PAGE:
Examines the practice of relic veneration in a variety of forms of Buddhism.
Embodying the Dharma explores the centrality of relic veneration in Asian Buddhist cultures. Long disregarded by Western scholars as a superstitious practice reflecting the popularization of "original" Buddhism, relic veneration has emerged as a topic of vital interest in the last two decades with the increased attention to Buddhist ritual practice and material culture. This volume includes studies of relic traditions in India, Japan, Tibet, Sri Lanka, and Thailand, as well as broader comparative analyses, including comparisons of Buddhist and Christian relic veneration.
David Germano is Associate Professor of Buddhist and Tibetan Studies at the University of Virginia. He is the coeditor (with Helmut Eimer) of The Many Canons of Tibetan Buddhism and the founder and director of the Tibetan and Himalayan Digital Library. Kevin Trainor is Associate Professor of Religion at the University of Vermont and the author of Relics, Ritual, and Representation in Buddhism: Rematerializing the Sri Lankan Theravada Tradition.
"The originality of every contribution is remarkable. " — Journal of the American Oriental Society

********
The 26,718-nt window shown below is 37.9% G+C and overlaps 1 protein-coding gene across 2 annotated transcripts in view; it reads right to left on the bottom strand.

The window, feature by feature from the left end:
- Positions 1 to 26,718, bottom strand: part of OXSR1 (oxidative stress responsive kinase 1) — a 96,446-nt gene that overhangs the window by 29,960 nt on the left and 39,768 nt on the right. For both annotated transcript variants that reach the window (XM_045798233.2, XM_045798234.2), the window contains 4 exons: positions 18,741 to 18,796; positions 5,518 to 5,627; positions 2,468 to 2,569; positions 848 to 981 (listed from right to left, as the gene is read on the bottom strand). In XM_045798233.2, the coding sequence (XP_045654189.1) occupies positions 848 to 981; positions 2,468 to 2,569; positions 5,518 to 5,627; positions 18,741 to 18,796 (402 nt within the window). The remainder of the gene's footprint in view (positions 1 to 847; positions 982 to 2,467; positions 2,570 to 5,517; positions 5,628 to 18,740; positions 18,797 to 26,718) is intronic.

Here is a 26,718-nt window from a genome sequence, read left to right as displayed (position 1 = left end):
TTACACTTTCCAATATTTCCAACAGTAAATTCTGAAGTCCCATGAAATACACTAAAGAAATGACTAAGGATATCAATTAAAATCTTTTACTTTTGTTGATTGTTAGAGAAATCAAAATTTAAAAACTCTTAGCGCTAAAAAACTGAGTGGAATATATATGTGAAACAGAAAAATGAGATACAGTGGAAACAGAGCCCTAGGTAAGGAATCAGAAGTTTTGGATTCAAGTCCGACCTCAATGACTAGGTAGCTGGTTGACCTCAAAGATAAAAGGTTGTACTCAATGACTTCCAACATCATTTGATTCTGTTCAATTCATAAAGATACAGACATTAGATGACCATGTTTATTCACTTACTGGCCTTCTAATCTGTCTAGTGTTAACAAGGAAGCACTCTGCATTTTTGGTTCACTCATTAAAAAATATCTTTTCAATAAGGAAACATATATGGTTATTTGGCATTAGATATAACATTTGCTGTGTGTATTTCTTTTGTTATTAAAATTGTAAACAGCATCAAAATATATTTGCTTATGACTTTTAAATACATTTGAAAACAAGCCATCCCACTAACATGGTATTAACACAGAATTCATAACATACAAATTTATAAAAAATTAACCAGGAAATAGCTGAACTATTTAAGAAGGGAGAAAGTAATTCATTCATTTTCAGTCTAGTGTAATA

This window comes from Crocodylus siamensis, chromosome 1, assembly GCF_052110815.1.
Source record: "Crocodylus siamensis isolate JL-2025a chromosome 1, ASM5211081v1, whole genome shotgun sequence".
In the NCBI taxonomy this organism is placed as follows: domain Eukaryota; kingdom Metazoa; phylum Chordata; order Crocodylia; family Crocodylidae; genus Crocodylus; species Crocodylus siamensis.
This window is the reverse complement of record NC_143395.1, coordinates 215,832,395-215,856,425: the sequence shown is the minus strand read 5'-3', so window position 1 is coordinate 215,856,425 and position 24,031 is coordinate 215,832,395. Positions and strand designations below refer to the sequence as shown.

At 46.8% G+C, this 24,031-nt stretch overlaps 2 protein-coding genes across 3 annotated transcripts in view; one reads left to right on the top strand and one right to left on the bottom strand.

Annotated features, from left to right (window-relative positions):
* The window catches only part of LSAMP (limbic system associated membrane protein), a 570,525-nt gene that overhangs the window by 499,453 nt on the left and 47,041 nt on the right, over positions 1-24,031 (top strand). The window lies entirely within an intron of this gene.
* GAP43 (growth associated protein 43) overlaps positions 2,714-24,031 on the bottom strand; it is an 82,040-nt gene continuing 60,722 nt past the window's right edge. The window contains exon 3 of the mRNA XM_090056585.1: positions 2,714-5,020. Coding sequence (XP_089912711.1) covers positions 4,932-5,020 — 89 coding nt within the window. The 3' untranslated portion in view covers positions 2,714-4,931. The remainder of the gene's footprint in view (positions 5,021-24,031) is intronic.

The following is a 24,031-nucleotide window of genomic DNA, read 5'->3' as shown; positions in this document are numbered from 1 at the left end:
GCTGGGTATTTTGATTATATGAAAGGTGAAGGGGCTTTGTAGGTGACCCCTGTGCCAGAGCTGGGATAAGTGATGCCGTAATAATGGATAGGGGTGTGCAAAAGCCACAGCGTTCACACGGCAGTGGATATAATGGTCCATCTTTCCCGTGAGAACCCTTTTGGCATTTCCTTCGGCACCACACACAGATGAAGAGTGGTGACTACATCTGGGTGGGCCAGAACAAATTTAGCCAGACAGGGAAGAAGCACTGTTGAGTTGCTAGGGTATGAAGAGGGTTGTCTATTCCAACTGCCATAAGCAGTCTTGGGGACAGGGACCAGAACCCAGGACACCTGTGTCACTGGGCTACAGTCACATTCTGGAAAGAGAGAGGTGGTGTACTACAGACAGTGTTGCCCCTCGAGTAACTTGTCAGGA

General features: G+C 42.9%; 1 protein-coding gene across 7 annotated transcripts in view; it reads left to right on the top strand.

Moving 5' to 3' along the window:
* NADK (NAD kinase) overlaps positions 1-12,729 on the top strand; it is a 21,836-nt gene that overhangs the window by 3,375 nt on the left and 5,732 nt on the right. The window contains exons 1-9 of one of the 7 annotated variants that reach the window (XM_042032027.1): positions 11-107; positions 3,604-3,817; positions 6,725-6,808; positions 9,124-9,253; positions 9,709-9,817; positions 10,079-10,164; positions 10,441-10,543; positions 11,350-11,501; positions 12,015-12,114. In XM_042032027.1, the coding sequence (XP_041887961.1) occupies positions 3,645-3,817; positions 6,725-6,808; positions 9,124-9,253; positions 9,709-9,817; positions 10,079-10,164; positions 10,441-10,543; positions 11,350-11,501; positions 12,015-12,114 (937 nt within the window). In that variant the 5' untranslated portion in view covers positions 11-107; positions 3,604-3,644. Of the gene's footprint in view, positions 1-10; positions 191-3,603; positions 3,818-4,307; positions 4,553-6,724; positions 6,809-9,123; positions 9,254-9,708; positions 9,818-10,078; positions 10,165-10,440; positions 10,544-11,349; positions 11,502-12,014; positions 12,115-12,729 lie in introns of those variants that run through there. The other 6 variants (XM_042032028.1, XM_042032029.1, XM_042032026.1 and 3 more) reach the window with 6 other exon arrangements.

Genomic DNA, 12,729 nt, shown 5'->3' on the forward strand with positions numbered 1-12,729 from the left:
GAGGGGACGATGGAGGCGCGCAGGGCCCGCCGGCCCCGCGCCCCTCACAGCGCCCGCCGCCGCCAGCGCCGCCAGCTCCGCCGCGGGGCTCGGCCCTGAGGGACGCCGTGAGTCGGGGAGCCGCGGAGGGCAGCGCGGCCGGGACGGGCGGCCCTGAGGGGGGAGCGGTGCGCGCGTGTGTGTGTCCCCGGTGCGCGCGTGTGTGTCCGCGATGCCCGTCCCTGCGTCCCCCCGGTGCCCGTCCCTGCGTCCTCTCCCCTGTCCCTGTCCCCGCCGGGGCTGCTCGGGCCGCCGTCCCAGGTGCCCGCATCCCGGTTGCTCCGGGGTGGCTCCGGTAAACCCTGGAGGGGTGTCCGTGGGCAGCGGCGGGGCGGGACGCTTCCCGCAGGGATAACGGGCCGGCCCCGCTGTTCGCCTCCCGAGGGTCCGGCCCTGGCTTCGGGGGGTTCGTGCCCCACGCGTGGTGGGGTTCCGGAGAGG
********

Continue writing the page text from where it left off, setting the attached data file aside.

"…[this book] is a testament to the growing interest in the material and ritual dimensions of Buddhism. " — Buddhadharma
"The chapters accomplish a reenvisioning of Buddhism in society, past and present. With excellent scholars known for their command of their sources, and many controversies and unsolved questions in Buddhist studies being touched upon, the exemplary value of this book is proven. " — Todd T. Lewis, author of Popular Buddhist Texts from Nepal: Narratives and Rituals of Newar Buddhism
"Perhaps fearing that conceptions of Buddhism would be tainted by superstition, Western scholars have tended to overlook relics and the practices surrounding them. Embodying the Dharma brings together essays by scholars who take holy remnants seriously. The reader will emerge with a good sense of the complexity—and importance—of relic worship in the Buddhist world. " — Roger R. Jackson, coeditor of Tibetan Literature: Studies in Genre